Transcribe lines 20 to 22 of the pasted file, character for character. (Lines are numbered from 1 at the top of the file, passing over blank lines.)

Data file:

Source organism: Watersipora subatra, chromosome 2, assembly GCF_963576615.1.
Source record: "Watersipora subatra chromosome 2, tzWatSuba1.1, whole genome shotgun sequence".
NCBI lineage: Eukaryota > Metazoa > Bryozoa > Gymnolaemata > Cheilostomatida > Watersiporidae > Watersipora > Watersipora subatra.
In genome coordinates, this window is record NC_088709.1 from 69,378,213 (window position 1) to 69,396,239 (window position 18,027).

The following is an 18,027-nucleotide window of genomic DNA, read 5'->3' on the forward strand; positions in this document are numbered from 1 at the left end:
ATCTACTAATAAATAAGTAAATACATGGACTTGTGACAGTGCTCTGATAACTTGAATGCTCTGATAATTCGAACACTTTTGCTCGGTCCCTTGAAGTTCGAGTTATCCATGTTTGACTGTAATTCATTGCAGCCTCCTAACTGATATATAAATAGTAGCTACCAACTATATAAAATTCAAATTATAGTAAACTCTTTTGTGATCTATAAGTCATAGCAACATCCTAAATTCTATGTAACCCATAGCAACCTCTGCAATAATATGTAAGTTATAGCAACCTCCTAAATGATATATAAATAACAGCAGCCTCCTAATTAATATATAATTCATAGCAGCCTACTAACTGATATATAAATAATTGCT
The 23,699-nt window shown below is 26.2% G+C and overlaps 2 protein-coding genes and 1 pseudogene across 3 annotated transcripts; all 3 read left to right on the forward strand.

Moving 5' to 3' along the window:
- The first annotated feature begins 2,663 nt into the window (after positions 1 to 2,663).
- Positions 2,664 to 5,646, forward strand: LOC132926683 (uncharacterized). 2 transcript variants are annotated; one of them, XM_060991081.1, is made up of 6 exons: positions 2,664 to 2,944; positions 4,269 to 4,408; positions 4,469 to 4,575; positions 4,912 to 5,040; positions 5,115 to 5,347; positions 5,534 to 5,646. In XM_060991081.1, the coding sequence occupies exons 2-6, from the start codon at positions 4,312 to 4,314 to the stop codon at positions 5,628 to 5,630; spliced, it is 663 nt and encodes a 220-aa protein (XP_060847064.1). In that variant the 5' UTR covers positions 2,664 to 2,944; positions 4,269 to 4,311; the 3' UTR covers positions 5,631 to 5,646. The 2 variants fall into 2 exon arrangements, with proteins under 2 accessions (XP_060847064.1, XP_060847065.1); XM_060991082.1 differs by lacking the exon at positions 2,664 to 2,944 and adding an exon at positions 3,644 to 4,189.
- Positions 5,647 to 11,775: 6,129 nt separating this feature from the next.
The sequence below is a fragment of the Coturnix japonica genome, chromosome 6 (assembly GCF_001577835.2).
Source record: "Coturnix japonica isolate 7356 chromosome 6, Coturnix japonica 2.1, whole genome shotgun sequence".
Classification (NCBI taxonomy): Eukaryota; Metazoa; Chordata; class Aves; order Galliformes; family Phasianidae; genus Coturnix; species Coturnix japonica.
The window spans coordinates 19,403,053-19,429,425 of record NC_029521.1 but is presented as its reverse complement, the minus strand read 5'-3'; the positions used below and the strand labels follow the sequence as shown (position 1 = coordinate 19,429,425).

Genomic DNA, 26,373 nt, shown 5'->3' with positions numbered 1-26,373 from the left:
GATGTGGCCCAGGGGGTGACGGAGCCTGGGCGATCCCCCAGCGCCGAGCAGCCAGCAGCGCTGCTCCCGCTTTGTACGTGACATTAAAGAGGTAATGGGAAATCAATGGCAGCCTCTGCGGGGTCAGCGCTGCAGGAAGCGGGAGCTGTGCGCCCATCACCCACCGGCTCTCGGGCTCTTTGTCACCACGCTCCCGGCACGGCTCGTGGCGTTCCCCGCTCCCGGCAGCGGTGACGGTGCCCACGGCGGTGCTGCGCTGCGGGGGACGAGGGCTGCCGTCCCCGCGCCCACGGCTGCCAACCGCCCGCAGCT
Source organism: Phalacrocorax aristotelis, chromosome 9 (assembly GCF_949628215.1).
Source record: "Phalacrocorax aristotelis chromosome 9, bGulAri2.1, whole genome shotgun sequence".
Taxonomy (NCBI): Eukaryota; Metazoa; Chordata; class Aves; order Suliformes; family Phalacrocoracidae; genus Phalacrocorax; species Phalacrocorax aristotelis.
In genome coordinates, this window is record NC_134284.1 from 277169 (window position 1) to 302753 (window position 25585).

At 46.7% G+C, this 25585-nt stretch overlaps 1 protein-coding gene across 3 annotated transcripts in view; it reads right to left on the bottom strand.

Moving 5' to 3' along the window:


Taxonomy (NCBI): Eukaryota; Metazoa; Chordata; class Aves; order Suliformes; family Phalacrocoracidae; genus Phalacrocorax; species Phalacrocorax aristotelis.
In genome coordinates, this window is record NC_134284.1 from 277169 (window position 1) to 302753 (window position 25585).

At 46.7% G+C, this 25585-nt stretch overlaps 1 protein-coding gene across 3 annotated transcripts in view; it reads right to left on the bottom strand.